My bucket list's got a hole in it. Things that once seemed vitally important to see or do before I die have dribbled away—some replaced by new must-dos, others simply discarded because my interests and circumstances changed.
I came to this realization after unearthing some of my old lists. It was enlightening to see which things on those lists I had ended up doing, which things I'd lost interest in along the way, which things just didn't happen and probably never will, and which ones still call to me.
My "101 Things I Want to Do Before I Die" list, dated October 20, 2002, includes item number 75: "Have a pet donkey (maybe)."
A few years earlier, I had become fascinated with donkeys during a long motorcycle trip down south, on which we saw scads of donkeys—miniature and full-sized—in fields and farmyards. I dreamed of having a donkey farm, then scaled that dream back to just one donkey (or two—I'd heard they need companions). By the time I made the 2002 list, though, the parenthetical "maybe" suggests I already harbored doubts about my commitment to caring for a large animal.
By the time I revised my list in March 2006, donkeys had disappeared, replaced by a number of items related to writing, publishing, and attending various writers' conferences.
One gotta-do item that did carry over onto the 2006 list was "Learn to play steel guitar," a burning desire since my grad school days in Kansas, when I worked off stress by dancing to western swing tunes and came to love the twang of pedal steel.
But that long-held aspiration had sloshed out of the bucket by 2009, when I again revised and pared down my list. By then, we had bought our Newaygo house and were making plans to move. While the idea of learning a new musical instrument still appealed to me, I wanted to devote more time to outdoor activities, travel, and getting to know our new neighbors and surroundings. I already had one time-consuming, indoor pursuit: writing. That felt like enough.
Then there's the category of things that just didn’t happen and probably never will. Ever since my youth, when I never missed an episode of "Then Came Bronson," starring Michael Parks as a disillusioned former journalist wandering the West on his Harley-Davidson Sportster, I'd dreamed of riding those same roads on my own motorcycle. I got the motorcycle (several, in fact, over the years), learned to ride, and made shorter trips on my own bike and longer ones on the back of Ray's, navigating so he could focus on the challenges of the road.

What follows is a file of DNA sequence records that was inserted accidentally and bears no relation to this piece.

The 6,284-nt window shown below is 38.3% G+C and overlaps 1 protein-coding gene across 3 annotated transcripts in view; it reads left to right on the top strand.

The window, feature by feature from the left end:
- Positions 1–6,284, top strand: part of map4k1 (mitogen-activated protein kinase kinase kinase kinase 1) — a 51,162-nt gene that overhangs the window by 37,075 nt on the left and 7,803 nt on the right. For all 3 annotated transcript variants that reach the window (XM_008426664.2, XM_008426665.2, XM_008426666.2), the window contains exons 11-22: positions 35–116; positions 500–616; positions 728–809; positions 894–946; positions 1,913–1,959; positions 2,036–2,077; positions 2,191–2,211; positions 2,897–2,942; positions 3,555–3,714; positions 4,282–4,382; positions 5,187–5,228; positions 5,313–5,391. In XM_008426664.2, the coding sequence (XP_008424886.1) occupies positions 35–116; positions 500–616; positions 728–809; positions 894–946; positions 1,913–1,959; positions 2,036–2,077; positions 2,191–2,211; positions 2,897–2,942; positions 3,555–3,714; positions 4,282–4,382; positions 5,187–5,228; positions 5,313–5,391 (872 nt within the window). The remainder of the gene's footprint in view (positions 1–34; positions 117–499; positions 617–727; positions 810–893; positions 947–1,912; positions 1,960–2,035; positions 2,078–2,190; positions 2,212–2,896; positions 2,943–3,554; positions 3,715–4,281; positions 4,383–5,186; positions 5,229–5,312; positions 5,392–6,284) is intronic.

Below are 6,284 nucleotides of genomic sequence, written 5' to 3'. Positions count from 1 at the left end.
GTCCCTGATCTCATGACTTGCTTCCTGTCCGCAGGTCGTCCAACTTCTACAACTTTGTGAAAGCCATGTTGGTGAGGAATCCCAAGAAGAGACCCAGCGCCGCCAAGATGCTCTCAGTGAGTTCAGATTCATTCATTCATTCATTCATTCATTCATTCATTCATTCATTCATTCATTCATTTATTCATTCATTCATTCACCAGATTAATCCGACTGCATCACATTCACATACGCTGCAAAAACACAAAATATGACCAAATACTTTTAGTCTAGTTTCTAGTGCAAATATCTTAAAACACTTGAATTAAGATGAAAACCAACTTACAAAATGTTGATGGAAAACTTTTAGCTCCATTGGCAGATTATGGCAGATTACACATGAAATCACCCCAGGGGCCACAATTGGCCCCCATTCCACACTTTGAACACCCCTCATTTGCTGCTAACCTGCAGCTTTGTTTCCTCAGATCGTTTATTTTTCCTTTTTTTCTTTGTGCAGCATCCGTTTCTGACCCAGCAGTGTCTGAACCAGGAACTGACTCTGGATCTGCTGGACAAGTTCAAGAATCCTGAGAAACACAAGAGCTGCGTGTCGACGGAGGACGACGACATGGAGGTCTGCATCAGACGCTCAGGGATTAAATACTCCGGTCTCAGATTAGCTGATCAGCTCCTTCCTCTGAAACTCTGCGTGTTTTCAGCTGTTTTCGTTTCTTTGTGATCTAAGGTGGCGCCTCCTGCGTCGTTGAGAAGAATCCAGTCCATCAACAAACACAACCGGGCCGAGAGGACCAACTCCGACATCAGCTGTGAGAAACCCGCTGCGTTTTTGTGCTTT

But my own westward odyssey never happened, and at some point it became clear to me that it never would. While it's true that ever since I turned fifty, my motto has been, "It's never too late," I've recently come to realize that for some things, it kinda is. The prime time for me to have made such a journey was ten or twenty years ago, when my riding skills, reflexes, and stamina were at their peak (and other drivers on the road were not as distracted as they are these days). I could still do it now, but I wouldn't enjoy it as much as I once would have.
I'm a little sad that it didn't happen, but when I remind myself of other experiences that did happen (including several meandering trips out West in vehicles other than motorcycles), the sadness dissipates.
That brings me to the mind-shift about bucket lists that happened not long after I drew up my last one in 2010. I realized that focusing on things still undone made me feel restless and disheartened at the prospect of time running out before I accomplished them all. So I sat down and made a list of all the things I had done over the years—both things that had been on my bucket list (writing a book, making collages, learning to kayak, hiking sections of the North Country Trail) and things that arose out of unexpected opportunities or spur-of-the-moment whims (joining in a 60-mile fundraising walk, taking a motorhome trip to Alaska, moving to Newaygo).
That list went on for pages, and as I looked it over, I could see that everything I'd listed there had brought me some kind of satisfaction, whether or not it had been on my official bucket list.
So I scrapped the bucket list and decided to take a different tack. I looked back at the various iterations of the list and tried to identify threads that ran through them. The result was a different kind of list that I titled "The Themes of My Dreams." Among the entries on that list were:
Now, instead of trying to tick off accomplishments, I just try to align activities with those overarching themes, and I feel far more content as a result.
I was surprised to find a similar approach advocated in—of all places--MotorHome magazine. In an article titled Trimming Your Bucket List in the magazine's September 2018 issue, author Mary Zalmanek ends with these suggestions (condensed and paraphrased here):
Finally, Zalmanek closes with this sage advice: "Today, do what will make you feel like you've lived a full and worthwhile life. That way your bucket will never seem empty."
Written from the heart,
from the heart of the woods
Read the introduction to HeartWood here.
Nan Sanders Pokerwinski, a former journalist, writes memoir and personal essays, makes collages and likes to play outside. She lives in West Michigan with her husband, Ray.